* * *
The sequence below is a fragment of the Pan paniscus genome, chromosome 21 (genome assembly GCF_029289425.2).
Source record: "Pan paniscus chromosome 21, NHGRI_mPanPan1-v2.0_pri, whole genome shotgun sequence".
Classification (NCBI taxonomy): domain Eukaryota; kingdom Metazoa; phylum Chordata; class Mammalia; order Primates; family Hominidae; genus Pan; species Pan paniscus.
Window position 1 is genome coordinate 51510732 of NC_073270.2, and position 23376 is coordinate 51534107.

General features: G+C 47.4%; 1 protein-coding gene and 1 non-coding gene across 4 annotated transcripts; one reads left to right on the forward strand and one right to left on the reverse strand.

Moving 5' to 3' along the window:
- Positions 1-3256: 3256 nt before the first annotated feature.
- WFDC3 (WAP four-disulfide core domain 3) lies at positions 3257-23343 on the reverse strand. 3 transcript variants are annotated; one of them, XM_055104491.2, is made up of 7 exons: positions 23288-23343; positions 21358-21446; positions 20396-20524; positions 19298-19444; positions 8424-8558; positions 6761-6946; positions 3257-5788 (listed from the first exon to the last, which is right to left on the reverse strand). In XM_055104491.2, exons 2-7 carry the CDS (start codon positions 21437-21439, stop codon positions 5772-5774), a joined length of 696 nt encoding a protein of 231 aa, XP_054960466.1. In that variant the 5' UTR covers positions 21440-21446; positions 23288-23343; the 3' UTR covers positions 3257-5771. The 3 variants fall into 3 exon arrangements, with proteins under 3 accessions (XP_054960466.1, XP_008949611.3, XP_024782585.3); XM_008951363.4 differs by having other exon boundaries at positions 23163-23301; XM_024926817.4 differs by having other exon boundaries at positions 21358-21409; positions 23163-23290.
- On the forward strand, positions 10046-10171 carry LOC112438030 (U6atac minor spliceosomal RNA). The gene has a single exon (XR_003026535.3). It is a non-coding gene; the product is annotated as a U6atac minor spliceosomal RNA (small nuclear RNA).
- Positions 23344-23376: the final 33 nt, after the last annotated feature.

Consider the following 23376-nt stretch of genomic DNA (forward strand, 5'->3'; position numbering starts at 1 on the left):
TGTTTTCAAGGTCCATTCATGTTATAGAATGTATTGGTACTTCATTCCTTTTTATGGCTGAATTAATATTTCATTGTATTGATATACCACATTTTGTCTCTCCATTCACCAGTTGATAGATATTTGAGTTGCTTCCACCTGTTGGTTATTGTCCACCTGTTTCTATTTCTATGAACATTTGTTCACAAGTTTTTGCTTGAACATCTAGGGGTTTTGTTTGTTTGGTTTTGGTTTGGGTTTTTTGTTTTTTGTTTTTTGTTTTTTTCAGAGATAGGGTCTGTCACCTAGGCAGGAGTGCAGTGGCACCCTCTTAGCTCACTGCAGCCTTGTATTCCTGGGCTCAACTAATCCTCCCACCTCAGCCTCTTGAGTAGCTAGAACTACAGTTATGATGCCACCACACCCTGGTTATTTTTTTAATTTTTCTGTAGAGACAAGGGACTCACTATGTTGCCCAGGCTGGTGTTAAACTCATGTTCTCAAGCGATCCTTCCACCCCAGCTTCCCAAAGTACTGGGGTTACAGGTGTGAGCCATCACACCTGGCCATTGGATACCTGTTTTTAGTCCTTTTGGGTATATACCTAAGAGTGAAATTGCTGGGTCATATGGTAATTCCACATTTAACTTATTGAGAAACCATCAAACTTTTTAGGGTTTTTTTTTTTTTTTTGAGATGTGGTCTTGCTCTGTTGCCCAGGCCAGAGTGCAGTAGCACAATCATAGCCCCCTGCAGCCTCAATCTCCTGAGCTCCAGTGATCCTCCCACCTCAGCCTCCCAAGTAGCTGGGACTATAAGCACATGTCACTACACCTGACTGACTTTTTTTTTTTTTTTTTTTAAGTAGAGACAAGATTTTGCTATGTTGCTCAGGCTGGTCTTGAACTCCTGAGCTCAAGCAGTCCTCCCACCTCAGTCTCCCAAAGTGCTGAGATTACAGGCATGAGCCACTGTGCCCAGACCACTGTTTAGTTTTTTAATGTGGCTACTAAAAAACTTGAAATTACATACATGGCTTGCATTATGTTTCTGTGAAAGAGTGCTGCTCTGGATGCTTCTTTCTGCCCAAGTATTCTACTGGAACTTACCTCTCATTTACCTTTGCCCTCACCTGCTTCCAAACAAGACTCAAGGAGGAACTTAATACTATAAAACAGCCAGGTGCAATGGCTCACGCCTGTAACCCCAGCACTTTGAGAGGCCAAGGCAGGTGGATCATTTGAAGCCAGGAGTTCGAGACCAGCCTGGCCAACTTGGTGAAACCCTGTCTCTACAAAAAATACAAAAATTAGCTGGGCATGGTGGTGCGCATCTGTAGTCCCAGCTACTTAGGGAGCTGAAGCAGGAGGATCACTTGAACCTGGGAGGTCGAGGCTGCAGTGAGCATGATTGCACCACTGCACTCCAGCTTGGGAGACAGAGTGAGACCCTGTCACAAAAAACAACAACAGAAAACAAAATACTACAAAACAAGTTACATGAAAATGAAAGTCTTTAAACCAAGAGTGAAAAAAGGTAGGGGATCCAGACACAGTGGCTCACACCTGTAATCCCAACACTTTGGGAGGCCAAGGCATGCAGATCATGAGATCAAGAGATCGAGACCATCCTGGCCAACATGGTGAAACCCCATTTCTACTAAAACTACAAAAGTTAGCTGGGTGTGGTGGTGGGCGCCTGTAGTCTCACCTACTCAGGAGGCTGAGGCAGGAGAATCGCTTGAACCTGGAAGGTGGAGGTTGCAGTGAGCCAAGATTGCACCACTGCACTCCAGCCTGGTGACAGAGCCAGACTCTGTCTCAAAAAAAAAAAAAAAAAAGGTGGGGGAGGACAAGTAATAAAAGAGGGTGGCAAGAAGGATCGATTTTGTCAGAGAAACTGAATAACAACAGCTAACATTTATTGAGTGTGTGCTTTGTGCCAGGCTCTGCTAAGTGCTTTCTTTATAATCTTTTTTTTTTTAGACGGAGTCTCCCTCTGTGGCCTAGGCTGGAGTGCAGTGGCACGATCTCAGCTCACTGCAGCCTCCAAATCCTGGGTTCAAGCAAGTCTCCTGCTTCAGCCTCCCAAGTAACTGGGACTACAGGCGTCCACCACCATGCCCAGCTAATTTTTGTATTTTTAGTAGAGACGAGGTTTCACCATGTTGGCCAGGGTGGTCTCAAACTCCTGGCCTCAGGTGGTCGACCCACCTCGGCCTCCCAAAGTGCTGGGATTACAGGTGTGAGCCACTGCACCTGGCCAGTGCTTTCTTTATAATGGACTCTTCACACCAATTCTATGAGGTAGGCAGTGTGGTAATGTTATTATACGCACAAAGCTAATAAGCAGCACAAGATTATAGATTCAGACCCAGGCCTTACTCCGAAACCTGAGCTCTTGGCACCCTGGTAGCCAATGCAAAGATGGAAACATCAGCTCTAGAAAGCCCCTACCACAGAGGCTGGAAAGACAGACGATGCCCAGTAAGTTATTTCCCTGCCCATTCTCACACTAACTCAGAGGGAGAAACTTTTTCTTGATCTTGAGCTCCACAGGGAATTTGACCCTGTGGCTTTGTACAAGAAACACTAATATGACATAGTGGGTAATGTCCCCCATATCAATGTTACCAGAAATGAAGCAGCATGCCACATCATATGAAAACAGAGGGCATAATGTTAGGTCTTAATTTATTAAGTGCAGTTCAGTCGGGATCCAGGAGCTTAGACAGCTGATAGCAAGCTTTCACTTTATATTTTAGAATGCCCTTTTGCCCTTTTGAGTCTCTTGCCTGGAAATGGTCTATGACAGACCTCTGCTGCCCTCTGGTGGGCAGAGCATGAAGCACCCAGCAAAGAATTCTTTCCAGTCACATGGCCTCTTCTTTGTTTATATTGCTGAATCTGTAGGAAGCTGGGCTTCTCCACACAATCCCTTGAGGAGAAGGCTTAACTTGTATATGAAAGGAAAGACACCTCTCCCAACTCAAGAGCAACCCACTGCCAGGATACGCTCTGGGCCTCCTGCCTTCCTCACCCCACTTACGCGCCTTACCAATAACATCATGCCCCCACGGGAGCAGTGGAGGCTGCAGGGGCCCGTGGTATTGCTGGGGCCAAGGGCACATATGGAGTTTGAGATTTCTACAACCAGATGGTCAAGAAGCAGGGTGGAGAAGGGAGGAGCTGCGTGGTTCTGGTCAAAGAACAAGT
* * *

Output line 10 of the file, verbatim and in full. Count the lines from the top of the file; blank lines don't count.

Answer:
- Positions 23344-23376: the final 33 nt, after the last annotated feature.